Direct to consumer advertising is medicalising normal human experience AGAINST Medicalisation refers to the theory that people seek to categorise life’s normal vicissitudes as medical problems. The term is also used in medical sociology, to suggest that those with a pecuniary or territorial interest in ill health—not least doctors and the pharmaceutical industry—try to foster exaggerated anxiety about disease and potential disease, so as to encourage essentially healthy people to seek unnecessary medical products and services. 12 In this latter sense “medicalisation” has become a theory of social control and has been used as an argu-ment against direct to consumer communication by pharmaceutical companies. The health deficit In stark contrast to these theoretical constructs, epide-miological evidence shows a substantial under-diagnosis of many of the major diseases and known risk factors for which effective treatments exist (hyper-tension, hyperlipidaemia, diabetes, osteoporosis, depression, and childhood asthma). Even after diagno-sis, these diseases are massively undertreated. 34 This failure to treat—together with non-compliance (esti-mated as some 50% for prescribed medicines across all the major chronic diseases)—leads to a considerable social burden of otherwise avoidable morbidity and mortality. 5–8 These data make the most powerful case for greater public awareness of the benefits of modern medicine. The pharmaceutical industry in Europe has been limited in contributing to this awareness by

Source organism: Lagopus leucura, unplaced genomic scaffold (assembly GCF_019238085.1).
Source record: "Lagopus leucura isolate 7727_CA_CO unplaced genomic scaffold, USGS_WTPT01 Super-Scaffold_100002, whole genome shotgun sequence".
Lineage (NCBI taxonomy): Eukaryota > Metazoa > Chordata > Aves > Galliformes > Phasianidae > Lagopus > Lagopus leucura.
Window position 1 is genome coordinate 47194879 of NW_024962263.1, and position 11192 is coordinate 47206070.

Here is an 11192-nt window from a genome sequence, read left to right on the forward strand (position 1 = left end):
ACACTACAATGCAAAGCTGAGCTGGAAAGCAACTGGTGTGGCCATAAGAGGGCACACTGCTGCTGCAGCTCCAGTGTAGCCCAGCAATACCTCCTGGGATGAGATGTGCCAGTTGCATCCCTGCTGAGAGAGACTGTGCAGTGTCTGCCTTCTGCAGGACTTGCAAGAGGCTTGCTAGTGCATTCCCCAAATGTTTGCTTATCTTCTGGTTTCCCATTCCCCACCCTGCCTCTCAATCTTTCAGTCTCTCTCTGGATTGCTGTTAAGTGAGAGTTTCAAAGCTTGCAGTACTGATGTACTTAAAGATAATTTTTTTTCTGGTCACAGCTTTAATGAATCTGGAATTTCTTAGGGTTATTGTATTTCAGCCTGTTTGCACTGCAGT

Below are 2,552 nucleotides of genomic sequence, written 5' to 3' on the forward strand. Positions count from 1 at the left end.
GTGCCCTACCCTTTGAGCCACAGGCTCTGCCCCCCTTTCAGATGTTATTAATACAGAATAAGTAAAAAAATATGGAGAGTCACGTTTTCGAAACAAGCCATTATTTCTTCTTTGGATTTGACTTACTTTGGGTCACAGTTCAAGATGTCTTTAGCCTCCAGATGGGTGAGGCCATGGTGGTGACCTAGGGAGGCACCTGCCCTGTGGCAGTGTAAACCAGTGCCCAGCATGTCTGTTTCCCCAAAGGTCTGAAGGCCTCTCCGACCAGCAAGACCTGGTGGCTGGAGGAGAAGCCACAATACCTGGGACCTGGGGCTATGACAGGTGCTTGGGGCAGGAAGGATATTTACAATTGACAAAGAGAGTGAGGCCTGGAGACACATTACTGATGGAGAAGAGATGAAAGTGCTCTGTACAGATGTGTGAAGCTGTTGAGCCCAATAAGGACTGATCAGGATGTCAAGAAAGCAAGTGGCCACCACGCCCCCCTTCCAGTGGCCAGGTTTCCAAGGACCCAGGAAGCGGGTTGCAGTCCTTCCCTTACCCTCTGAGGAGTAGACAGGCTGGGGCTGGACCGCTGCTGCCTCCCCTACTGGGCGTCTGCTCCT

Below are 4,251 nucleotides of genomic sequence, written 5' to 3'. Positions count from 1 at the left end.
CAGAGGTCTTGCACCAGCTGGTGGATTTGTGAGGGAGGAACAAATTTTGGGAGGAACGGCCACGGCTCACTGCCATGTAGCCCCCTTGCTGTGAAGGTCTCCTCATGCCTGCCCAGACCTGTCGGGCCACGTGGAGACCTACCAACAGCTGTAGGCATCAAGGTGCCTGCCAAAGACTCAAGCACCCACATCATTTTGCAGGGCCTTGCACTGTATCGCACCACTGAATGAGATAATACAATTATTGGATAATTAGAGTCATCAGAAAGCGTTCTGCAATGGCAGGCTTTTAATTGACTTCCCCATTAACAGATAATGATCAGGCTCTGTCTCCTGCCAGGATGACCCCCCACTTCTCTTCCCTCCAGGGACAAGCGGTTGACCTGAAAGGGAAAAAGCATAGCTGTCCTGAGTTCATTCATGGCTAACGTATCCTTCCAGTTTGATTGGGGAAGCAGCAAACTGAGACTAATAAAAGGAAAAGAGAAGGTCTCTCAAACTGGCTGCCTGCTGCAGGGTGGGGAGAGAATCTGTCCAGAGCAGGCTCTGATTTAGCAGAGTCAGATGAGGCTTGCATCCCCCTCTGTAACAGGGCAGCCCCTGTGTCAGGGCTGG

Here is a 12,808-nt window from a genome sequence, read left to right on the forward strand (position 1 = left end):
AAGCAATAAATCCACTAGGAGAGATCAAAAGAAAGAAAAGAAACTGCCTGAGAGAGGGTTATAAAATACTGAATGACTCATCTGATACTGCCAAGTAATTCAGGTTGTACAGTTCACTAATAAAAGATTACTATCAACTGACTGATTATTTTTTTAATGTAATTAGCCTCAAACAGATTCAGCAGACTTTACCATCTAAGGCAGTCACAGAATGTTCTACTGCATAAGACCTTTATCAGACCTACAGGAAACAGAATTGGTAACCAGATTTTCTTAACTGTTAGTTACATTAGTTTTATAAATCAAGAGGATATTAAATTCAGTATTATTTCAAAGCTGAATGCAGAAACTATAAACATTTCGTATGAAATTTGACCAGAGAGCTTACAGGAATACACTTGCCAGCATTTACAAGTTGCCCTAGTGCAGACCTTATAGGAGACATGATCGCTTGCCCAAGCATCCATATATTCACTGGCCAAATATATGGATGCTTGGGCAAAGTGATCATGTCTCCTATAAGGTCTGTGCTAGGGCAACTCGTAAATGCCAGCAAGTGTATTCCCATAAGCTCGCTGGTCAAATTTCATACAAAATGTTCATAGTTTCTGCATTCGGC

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This note was uploaded on 10/10/2010 for the course ENG 000121 taught by Professor Mcgrand during the Spring '10 term at Cornell.